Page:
They don’t say Haines

Nobody remembers “They don’t say Haines until I say they say Haines” like I do. In the mid-1980’s, the Hanes company introduced Inspector 12. The commercials showed Inspector 12 stretching a pair of underwear while reciting the tagline above. Very catchy and memorable marketing. However, for a 4th grader with the name of Haines, that commercial made life miserable.

In the 80’s nobody talked about bullying like they do now. Sure, it existed, but it was considered part of “growing up”. Back then, I think bullying was an even bigger problem than it is today but nobody made it an issue. My bullying started in 4th grade but not at the hands of my classmates. They all knew me and accepted my “mole”. From kindergarten through 3rd grade, I’d say I was a pretty average kid. My only distinction was that in 2nd grade I placed 2nd in the 220 book program behind Deanna Mead. 220 books was an initiative to encourage reading. The person that reached 220 received a prize and nobody had yet done it. That year, Deanna and I were in a race to hit 220. She read 226 and I read 224–I lost.

4th grade was different

For me, things seemed to change in 4th grade. Always the book worm, that year I turned more towards books and further away from people. Going into 4th grade, I was excited to be in Ms. Willyard’s class. I had heard that Mr. Friedman was mean and Ms. Willyard was pretty! The first month or so was fine, but then Hanes had to release that terrible commercial. From the day that commercial came out for the rest of the year, every time I was called on, that catch phrase came up. She started simply and would acknowledge me by saying “They don’t say Haines…” After a few weeks, it became class recital time. Every time she called on me I heard, “OK class, [class joins] They don’t say Haines until…” I hated it!

I never said anything to my parents, because I really didn’t think they’d do anything. My parents weren’t the type to “meddle”. If I did got in trouble at school, or something happened, I had to face the consequences. I tried to laugh it off as best I could, but I began to hide in books and avoid people that weren’t in my “inner circle”. In those days, my inner circle was just a few people. (Jim and Mandi to name a few) Jim and Mandi never made fun of me–other than the typical kids teasing each other from time to time.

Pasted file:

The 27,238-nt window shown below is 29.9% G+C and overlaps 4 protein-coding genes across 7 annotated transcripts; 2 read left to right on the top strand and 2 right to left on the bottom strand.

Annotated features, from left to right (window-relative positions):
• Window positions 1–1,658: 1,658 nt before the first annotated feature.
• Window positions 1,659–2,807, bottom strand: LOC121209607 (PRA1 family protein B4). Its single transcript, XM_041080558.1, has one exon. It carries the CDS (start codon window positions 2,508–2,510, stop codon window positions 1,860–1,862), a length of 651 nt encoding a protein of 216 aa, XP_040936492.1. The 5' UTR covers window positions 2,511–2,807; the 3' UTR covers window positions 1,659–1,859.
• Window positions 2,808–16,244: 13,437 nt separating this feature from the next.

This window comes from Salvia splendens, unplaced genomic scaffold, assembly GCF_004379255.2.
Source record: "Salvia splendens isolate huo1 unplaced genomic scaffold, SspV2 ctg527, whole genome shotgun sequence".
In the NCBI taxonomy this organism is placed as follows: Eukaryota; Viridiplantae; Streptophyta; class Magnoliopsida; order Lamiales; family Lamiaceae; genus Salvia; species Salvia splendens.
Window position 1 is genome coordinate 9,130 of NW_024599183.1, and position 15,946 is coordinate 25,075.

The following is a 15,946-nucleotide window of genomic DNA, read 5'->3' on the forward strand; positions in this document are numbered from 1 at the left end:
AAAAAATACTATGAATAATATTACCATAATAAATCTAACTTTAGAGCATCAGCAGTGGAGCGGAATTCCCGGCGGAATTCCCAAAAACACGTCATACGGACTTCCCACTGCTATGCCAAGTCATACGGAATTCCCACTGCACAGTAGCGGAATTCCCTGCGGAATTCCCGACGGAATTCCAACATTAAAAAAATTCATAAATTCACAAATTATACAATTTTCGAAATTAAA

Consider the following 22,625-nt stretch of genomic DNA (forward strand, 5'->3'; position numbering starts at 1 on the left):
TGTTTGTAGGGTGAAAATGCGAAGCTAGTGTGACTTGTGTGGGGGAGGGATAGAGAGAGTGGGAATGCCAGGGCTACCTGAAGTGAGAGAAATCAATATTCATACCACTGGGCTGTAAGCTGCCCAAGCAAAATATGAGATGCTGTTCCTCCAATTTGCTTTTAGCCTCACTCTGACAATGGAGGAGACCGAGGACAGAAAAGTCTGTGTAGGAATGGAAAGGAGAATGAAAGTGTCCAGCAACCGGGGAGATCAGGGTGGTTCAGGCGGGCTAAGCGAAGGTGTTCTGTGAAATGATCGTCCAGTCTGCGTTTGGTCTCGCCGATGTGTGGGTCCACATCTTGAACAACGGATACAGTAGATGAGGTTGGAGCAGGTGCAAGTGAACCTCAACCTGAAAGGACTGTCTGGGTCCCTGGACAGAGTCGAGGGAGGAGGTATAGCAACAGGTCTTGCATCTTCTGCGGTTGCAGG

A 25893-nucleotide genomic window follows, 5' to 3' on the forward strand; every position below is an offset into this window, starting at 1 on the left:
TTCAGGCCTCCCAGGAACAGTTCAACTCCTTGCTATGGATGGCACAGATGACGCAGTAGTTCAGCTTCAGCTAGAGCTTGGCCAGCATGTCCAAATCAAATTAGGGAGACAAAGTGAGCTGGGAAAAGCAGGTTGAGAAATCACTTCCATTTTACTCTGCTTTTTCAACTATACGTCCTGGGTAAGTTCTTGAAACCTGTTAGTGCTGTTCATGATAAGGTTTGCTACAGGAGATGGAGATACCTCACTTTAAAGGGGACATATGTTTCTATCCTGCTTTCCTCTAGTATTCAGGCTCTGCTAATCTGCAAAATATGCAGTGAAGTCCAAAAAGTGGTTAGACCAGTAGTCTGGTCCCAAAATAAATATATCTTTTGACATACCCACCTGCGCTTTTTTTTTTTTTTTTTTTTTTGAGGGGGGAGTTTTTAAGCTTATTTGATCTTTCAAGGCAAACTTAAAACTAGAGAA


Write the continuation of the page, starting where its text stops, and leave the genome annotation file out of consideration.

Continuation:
After the ridicule began, my simple reply would be “You better watch out, my mom is inspector 12 and if you don’t leave me alone, she’ll send you defective underwear!” As you can imagine, that didn’t work–it just made it worse–so, I stopped replying and tried to ignore it. That year, I learned that if you’re different, people will make fun of you.

Dark times coming

As bad as 4th grade was, 5th grade was all the more forgettable. I honestly don’t remember much about 5th grade in fact because that was the year Mike was diagnosed with cancer. A few notable exceptions were:

  • Getting selected to be in “Gifted and Talented Language Arts” – this was a new program and I was in the pilot group of 7 students. The 7 of us had scored high enough on IQ tests to be included. This was a highlight of my k-12 education. We read books ALL the time! We wrote essays, read, analyzed, etc.
  • Mr. Robinson hated me – This isn’t true of course. He’s one of my Facebook friends today. I thought he hated me because he kept me in the “low reading” group and “high math”. Both of these groups stayed with him, so I had him ALL DAY! So, for me, it felt like quite an achievement to go from “low reading” to GT. After talking to Mr. Robinson years later, I learned that he did this because he wanted me to focus more on math. Every time he looked up, I had my math book propped up on the desk–with a work of fiction hidden in it. He knew I could read and thought I’d eventually be a writer. He just wanted to stimulate my math brain–something that helped me in the future.
  • Mr. Friedman wasn’t so bad after all – He was the teacher for the GT program and really fun as a teacher. He always helped us dig deeper into our books and stimulated our brains to think more about what we were reading. He was also Mike’s 4th grade teacher, so I feel like maybe he looked after me a bit more.

Time to go

By the start of 5th grade, I was ready to get out of Brandywine. I was bored and really just wanted to get away from some of the bullying–easier said than done.

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